In operation, fluid, such as air, to be filtered flows into the system 10 through the inlet 20. From there, it flows through the filter elements 32. The filter elements 32 remove particulate material from the fluid. The filtered fluid then flows into the clean air or filtered flow chamber 15. From there, the clean air flows through an outlet 34. Periodically, the filter elements 32 will be cleaned by pulsing a fluid jet, such as a jet of air, from a downstream side 36 of the filter element 32 to an upstream side 38 of the filter element 32. Specifically, a jet of pressurized gas will be directed through individual blow pipes 40, a respective blow pipe being oriented for each of the respective filter elements 32. This will direct the jet through each filter element 32, from the downstream side 36 to the upstream side 38. This helps to knock debris and particulate from the upstream side 38 of the filter element 32, directing it off the filter element 32 and into a hopper.

A schematic illustration of the portion of the system 10 is illustrated in FIG. 2. In FIG. 2, the blow pipe 40 can be seen oriented with respect one the filter elements 32 in the opening 30 in the tubesheet 28. In FIG. 2, it can be seen how the blow pipe 40 is oriented relative to the filter element 32 in a plane 60 (FIG. 3) that contains the respective opening 30 in the tubesheet 28 for the respective filter element 32, such that a pulse that comes from the blow pipe 40 is at an angle that is not normal to a plane of the opening 30 and is not in line with a general direction of filtration flow thorough the filter element 32. By the term “not normal”, it is meant non-orthogonal, such as at an acute or obtuse angle relative to the plane 60 that contains the opening 30 for the respective filter element 32. By “not in line with a general direction of filtration flow”, it is meant, for a straight-through flow filter, the pulse flow is in a direction that is not parallel to the flow of direction through the filter element 32. By directing the fluid pulse at the filter element 32 at such an angle 64, the exhaust jet, which expands at a predictable angle, creates a diameter D2 (FIG. 3) larger in one direction that a diameter D1 that is typically used in the prior art.

While the illustrated embodiment shows only a single blowpipe 40 corresponding to a single filter element 32, it should be understood that in many implementations, there are more than one blowpipe 40 for each element 32.

In a preferred embodiment, at least a portion of the pulse is trapped by using an accumulator arrangement 42. The accumulator arrangement 42 captures the flow of the pulse from the blow pipe 40. In one embodiment, the accumulator arrangement 42 includes a least one plate, shown as first plate 44, oriented on the clean air side 15 of the tubesheet 28 and adjacent to the opening 30 of the tubesheet 28. The first plate 44 may be any type of wall, sheet metal, panel, baffle, rigid plastic, or generally non-porous solid structure that is oriented to the adjacent respective opening in the tubesheet 28 for the respective filter element 32.

In certain implementations, the accumulator arrangement includes a second plate 46 oriented at an opposite end of the opening 30 at the tubesheet 28 from the first plate 44. In the embodiment shown, the first and second plates 44, 46 are aligned with the general direction of the pulse, but the angle does not necessarily need to be the same as the angle of the pulse direction. FIG. 2 illustrates a center line of the direction of the pulse at 48. The first plate is mounted at a first angle 50 relative to the tubesheet 28. The first angle is within about 5° of center line 48 of a direction of the pulse. Similarly, the second plate 46 is mounted at a second angle 52 relative to the tubesheet 28. The second angle 52 is within about 5° of the center line 48 of a direction of the pulse. In some embodiments, the first angle 50 and the second angle 52 are equal. In other embodiments, the first angle 50, and second angle 52 are unequal. In some embodiments, the first angle 50 and the second angle 52 are within 30° of being parallel to each other. The angles 50, 52 of the plates 44, 46 are selected based upon the angle 53 of the pulse.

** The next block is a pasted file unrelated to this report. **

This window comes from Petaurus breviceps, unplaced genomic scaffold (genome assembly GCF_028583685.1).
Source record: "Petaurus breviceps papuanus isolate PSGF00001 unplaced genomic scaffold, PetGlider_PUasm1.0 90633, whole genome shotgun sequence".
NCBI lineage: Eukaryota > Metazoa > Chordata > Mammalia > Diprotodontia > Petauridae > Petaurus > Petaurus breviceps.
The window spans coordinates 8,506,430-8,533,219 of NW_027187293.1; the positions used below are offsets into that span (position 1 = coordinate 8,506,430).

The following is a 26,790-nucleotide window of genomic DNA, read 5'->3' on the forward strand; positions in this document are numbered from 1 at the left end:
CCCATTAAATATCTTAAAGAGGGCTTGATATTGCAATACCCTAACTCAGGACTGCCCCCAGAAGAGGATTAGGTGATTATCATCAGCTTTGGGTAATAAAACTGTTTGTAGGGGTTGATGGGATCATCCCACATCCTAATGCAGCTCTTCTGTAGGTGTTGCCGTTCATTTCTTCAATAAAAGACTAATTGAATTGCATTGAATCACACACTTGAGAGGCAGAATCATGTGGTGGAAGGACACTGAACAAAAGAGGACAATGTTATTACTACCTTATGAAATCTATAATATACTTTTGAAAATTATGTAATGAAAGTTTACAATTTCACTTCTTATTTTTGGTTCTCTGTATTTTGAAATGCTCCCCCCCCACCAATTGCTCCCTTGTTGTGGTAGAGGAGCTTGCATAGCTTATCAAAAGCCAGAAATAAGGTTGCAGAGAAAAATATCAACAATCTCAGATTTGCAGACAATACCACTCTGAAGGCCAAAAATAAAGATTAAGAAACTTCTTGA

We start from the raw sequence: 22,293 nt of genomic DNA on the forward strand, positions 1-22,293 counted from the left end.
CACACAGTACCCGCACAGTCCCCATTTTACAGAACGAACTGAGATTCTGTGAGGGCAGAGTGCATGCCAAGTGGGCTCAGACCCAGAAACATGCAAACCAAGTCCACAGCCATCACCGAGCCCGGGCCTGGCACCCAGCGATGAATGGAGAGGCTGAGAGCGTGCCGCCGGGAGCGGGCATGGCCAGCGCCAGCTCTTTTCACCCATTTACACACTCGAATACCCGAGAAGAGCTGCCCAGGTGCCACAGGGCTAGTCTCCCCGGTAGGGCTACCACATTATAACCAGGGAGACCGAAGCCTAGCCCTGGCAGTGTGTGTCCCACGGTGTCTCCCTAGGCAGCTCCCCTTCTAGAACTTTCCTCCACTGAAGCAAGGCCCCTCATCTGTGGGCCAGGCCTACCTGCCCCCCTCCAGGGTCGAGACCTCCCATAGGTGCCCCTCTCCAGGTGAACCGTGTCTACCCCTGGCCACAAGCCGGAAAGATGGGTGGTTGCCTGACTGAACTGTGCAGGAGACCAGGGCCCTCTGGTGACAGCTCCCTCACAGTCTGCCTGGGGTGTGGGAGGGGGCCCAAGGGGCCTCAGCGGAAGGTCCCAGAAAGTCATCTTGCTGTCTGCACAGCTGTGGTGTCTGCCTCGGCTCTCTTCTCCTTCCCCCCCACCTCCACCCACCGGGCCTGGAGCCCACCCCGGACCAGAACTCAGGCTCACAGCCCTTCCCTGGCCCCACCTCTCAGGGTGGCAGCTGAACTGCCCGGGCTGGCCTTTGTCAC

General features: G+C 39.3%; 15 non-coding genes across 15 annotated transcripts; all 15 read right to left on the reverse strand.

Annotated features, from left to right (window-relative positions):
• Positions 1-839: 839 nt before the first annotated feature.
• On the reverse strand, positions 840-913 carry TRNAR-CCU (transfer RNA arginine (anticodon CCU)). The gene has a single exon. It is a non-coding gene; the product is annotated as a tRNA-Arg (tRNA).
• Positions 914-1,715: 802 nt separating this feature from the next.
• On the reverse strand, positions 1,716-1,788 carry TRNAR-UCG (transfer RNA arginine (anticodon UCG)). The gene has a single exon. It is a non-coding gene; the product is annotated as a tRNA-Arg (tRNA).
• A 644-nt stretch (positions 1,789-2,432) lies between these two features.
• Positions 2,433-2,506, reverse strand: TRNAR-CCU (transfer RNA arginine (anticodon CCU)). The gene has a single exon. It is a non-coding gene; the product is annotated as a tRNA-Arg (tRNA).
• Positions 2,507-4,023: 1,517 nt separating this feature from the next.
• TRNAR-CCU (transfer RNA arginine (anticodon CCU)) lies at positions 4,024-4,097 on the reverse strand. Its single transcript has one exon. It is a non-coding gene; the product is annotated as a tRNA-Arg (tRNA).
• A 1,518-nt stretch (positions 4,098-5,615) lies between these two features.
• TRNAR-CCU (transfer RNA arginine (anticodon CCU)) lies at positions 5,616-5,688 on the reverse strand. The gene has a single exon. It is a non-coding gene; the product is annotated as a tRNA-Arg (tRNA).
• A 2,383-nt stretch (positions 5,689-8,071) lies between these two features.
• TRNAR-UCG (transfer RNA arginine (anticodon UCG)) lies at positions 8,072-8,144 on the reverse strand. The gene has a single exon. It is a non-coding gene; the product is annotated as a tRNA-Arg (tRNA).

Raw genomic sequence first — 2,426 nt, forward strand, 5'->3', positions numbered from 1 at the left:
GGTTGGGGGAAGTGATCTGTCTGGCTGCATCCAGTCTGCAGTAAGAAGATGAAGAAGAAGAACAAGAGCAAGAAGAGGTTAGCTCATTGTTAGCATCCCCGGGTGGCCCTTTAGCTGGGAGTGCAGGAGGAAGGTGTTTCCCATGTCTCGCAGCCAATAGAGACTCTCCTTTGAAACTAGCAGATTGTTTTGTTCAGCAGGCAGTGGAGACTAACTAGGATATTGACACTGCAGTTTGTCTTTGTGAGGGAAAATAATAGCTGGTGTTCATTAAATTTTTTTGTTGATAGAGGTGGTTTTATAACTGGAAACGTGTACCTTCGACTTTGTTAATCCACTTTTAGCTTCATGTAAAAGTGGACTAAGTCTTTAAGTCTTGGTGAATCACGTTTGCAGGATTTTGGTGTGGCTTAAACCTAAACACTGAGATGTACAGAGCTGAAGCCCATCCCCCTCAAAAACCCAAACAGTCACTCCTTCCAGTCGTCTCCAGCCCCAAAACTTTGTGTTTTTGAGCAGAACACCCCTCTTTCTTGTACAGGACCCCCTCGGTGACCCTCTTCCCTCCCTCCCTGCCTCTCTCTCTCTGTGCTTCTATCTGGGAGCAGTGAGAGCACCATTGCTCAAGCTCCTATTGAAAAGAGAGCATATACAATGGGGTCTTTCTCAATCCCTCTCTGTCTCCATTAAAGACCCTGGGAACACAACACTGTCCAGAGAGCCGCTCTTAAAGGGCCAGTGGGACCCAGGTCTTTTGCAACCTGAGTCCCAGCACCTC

As illustrated in FIG. 2, the first plate 44 has length L1, which is preferably no longer than three times the length of the respective opening 30 in the tubesheet 28. This is because primary flow pressure loss increases with increase in length. Preferably, the length L1 has a length that is between 25-75% of a length of the respective opening 30 in the tubesheet 28. In preferred embodiments, the blowpipe 40 is spaced no more than 30-40 times of an inside diameter of the blowpipe from the tubesheet to eject the pulse.

In FIG. 2, reference numeral 72 shows the offset between the pulse center line 48 and a center of the filter element 32. This shows how the center line 48 of the pulse is not always in alignment with the center of the filter element 32.

In one embodiment, the plate that is closer to the respective blow pipe 40 (in the embodiment illustrated, the second plate 46) has a length that is shorter than the other plate (in this example, the first plate 44). In one embodiment, this shorter plate 46 has a length that is not less than 5% of a length of the respective opening 30 in the tubesheet 28. This arrangement is advantageous because of both material savings and pressure loss associated with pumping air flow.

Attention is directed to FIG. 3. In FIG. 3, the arrow 62 represents the prior art pulse direction. In the prior art, the standard pulse direction is directed perpendicular or normal to the plane 60 that contains the tubesheet 28. By the word “perpendicular” or “normal”, it is meant 90°±5°. Angle 64 shows the angle that is offset to the vertical direction, or the direction from the standard, prior art direction shown by arrow 62. A typical pulse expansion is shown at angle 66, from the blow pipe 40. As explained above, the exhaust jet from the blow pipe 40 creates a diameter D2, covering a larger surface area in the opening 30 of tubesheet 28, versus diameter D1 that comes from the exhaust jet shown at arrow 62 in the prior art arrangement. In FIG. 4, an alternative arrangement of the filter element 32 relative to the tubesheet 28 is shown. In the FIG. 4 embodiment, the filter element 32 is offset at an angle 70 relative to the tubesheet opening 30. This arrangement results in an angle 68 of the pulse direction 48 greater at the face of the filter 36 than the angle 68 of the pulse direction 48 at the plane 60 of the tube sheet opening 30.